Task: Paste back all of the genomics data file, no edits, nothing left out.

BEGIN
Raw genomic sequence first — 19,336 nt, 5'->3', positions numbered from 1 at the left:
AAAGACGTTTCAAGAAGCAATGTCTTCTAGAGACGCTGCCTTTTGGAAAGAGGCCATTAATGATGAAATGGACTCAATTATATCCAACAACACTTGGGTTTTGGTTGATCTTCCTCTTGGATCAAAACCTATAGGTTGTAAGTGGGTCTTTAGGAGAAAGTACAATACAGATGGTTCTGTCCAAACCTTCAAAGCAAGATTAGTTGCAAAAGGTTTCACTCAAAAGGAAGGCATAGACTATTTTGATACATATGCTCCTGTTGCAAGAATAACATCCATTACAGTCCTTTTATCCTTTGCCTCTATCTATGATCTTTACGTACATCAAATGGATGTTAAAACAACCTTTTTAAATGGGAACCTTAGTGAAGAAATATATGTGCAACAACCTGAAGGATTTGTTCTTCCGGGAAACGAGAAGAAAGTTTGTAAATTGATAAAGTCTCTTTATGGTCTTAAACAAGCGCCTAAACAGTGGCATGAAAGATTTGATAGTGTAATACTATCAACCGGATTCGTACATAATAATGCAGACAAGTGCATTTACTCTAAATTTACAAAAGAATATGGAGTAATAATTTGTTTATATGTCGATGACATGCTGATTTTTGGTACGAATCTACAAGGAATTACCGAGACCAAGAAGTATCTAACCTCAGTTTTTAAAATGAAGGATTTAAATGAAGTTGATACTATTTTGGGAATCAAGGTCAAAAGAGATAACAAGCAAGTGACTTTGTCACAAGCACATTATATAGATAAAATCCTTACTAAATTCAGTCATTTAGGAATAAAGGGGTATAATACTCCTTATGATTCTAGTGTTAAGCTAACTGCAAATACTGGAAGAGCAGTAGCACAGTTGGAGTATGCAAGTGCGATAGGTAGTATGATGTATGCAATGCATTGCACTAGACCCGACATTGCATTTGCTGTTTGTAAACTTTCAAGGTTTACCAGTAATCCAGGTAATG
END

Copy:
Raw genomic sequence first — 19,336 nt, 5'->3', positions numbered from 1 at the left:
AAAGACGTTTCAAGAAGCAATGTCTTCTAGAGACGCTGCCTTTTGGAAAGAGGCCATTAATGATGAAATGGACTCAATTATATCCAACAACACTTGGGTTTTGGTTGATCTTCCTCTTGGATCAAAACCTATAGGTTGTAAGTGGGTCTTTAGGAGAAAGTACAATACAGATGGTTCTGTCCAAACCTTCAAAGCAAGATTAGTTGCAAAAGGTTTCACTCAAAAGGAAGGCATAGACTATTTTGATACATATGCTCCTGTTGCAAGAATAACATCCATTACAGTCCTTTTATCCTTTGCCTCTATCTATGATCTTTACGTACATCAAATGGATGTTAAAACAACCTTTTTAAATGGGAACCTTAGTGAAGAAATATATGTGCAACAACCTGAAGGATTTGTTCTTCCGGGAAACGAGAAGAAAGTTTGTAAATTGATAAAGTCTCTTTATGGTCTTAAACAAGCGCCTAAACAGTGGCATGAAAGATTTGATAGTGTAATACTATCAACCGGATTCGTACATAATAATGCAGACAAGTGCATTTACTCTAAATTTACAAAAGAATATGGAGTAATAATTTGTTTATATGTCGATGACATGCTGATTTTTGGTACGAATCTACAAGGAATTACCGAGACCAAGAAGTATCTAACCTCAGTTTTTAAAATGAAGGATTTAAATGAAGTTGATACTATTTTGGGAATCAAGGTCAAAAGAGATAACAAGCAAGTGACTTTGTCACAAGCACATTATATAGATAAAATCCTTACTAAATTCAGTCATTTAGGAATAAAGGGGTATAATACTCCTTATGATTCTAGTGTTAAGCTAACTGCAAATACTGGAAGAGCAGTAGCACAGTTGGAGTATGCAAGTGCGATAGGTAGTATGATGTATGCAATGCATTGCACTAGACCCGACATTGCATTTGCTGTTTGTAAACTTTCAAGGTTTACCAGTAATCCAGGTAATG